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Discussion Starter · #1 ·
Hi all,

Just posted my New Member introduction here: Greetings from Germany

I’m considering to convert my 1997 Jeep Cherokee XJ (currently fitted with a 4.0 L Inline 6) to reduce noise, emissions and potential failure points in the system. Besides that, I’m just a passionate tech guy and love a good project. Depending on how feasible the conversion is and how it turns out, I’m then also considering to put together a conversion kit for the XJ as well as possibly starting a business to convert 4x4s to electric, but those are just some thoughts for the next years.

Your skill level with auto mechanics and fabrication

I'm a car mechanic, also working on all kind of projects continuously. I know how to use a welder… the tire carrier on the Jeep is DIY :)

The range you are hoping to get (how many miles/charge)

Looking at roughly 100 km (60 miles) to keep cost and weight down for the beginning, might want to increase that further down the line

What level of performance you are hoping to get

Don’t need to go fast (80km/h, 50mph), but I need torque for offroading and climbing mountain roads. Also, I still want to be able to tow small trailers (750 kg, 1650 lbs)

How much money you are willing to put into your project

As much as required, as little as possible.

What parts you've already considered, if any.

At the moment, I want to go for a 96V system… just to keep it safe

For the batteries, I would prefer to use OEM modules because of cost and their good packaging... for example the VW ID3 modules. While we’re at it, how would I connect, let’s say an Orion 2 BMS, to these modules (since the cells are packaged already)? Would I still need to get a cell package with the BMS itself?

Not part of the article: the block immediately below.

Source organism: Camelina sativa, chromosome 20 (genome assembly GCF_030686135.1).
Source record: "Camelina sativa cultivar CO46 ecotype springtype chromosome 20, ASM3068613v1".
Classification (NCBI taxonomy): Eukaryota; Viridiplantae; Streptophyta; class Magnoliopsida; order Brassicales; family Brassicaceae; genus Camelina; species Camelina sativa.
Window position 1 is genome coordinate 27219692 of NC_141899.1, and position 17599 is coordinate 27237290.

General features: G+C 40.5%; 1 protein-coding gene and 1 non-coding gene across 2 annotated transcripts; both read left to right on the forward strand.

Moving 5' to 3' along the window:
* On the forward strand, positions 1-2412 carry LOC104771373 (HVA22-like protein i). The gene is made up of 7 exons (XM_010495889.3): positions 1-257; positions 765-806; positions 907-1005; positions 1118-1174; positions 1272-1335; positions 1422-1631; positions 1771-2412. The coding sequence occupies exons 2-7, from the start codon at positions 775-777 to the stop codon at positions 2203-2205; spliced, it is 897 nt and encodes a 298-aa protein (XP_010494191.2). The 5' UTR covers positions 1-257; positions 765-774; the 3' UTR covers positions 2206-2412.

For the motor, I’m really torn between DC (brushed) / AC (induction)..

DC because I can get used motors.. aiming for the ZAPI H2 controller, which also offers regen (which should be possible with non-advanced brushes on a stock 80 V motor)

AC because it’s more sophisticated, but since I want to run 96V, I would need to buy a new motor (all OEMs are high-voltage)


Besides deciding between DC/AC, I also need to figure out how to implement proper cooling while also protecting the motor from water and mud. Watercooling on ACs seems to be the easiest.. For the DC motor, I would build an encasement (inside aerodynamically optimized) with an integrated cooling fan

In terms of weight, I’ll actually end up lightening the Jeep. At the moment, it’s roughly 1,7t (3750 lbs)… with removing the engine (250 kg) and all the other stuff, I should end up at around 1,5t (3300 lbs) after the conversion.

I’m posting here to get help deciding between DC/AC mostly, as well as just hearing your opinion on the whole conversion, if it makes sense in your eyes, what you would make different or if you have other ideas/input.

Looking forward to your replies!

Cheers, Flo

P.S. Some pictures of the Jeep

Automotive parking light Tire Wheel Automotive side marker light Plant


Automotive parking light Tire Wheel Plant Automotive carrying rack


Wheel Tire Automotive parking light Automotive side marker light Vehicle